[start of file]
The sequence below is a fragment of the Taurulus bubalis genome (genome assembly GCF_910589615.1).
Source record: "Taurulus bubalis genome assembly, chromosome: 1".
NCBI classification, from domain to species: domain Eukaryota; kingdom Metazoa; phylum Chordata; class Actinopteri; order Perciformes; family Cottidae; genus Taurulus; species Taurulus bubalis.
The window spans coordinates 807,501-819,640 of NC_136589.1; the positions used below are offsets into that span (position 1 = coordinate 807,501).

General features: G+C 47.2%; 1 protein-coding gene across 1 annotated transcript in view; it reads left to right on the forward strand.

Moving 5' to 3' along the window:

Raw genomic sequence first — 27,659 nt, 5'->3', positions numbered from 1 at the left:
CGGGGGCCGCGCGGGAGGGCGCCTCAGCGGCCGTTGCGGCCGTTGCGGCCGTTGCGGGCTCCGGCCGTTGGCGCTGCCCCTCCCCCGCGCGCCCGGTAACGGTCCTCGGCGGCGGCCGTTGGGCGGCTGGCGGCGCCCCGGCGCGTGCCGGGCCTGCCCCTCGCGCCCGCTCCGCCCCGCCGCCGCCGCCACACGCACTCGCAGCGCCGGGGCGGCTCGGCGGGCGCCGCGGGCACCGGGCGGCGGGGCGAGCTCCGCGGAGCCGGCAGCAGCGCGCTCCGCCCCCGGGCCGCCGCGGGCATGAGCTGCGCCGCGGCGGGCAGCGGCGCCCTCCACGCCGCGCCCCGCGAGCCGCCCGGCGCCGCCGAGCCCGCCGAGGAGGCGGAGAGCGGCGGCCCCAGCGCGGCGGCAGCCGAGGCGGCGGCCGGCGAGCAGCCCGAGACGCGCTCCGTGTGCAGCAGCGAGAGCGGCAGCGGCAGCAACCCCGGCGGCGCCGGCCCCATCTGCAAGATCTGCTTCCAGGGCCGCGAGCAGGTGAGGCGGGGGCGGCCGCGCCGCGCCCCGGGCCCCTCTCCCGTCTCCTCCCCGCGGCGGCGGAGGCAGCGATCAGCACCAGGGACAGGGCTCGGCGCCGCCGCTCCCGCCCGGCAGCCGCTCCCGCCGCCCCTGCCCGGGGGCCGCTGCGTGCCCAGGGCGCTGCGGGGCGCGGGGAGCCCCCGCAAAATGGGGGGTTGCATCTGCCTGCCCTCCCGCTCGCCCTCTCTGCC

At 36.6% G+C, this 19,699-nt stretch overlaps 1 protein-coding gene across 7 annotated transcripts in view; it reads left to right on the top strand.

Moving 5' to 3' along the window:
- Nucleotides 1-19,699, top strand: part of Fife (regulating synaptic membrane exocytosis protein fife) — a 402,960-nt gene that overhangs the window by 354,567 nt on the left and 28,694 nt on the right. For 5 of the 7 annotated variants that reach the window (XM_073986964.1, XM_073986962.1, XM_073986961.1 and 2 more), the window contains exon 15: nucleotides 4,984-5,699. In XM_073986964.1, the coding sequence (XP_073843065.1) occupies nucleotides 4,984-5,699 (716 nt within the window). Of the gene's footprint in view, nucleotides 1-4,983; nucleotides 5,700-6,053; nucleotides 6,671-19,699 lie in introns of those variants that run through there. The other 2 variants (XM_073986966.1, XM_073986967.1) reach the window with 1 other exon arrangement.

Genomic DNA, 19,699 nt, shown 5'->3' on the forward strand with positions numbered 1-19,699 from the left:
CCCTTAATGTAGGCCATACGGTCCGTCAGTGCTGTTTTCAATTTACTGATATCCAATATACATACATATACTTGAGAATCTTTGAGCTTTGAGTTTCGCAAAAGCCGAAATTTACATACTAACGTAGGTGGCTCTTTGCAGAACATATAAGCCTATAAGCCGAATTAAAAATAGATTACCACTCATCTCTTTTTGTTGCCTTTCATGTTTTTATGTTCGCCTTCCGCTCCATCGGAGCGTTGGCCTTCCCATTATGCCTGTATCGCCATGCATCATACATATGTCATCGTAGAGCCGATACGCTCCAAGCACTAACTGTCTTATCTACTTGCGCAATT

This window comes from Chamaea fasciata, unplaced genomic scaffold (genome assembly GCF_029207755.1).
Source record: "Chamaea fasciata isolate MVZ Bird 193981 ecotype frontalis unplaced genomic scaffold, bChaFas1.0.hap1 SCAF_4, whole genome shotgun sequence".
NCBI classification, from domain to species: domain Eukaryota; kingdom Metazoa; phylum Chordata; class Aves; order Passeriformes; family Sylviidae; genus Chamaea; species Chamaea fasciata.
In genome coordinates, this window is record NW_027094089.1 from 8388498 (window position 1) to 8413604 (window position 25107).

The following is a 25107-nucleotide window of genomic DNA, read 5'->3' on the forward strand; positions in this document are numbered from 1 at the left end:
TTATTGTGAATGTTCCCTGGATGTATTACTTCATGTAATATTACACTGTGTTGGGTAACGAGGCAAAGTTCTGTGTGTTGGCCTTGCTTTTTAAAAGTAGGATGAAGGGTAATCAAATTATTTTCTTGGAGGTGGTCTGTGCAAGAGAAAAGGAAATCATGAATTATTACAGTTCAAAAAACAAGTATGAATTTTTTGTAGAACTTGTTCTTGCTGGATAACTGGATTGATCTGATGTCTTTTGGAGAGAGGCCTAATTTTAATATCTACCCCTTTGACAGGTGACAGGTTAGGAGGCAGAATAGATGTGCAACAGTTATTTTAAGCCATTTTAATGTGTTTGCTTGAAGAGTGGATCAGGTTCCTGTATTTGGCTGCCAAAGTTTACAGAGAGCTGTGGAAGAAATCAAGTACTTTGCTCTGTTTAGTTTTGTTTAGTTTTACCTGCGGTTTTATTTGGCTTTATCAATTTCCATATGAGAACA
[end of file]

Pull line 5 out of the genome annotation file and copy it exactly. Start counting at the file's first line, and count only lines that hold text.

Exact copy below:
General features: G+C 47.2%; 1 protein-coding gene across 1 annotated transcript in view; it reads left to right on the forward strand.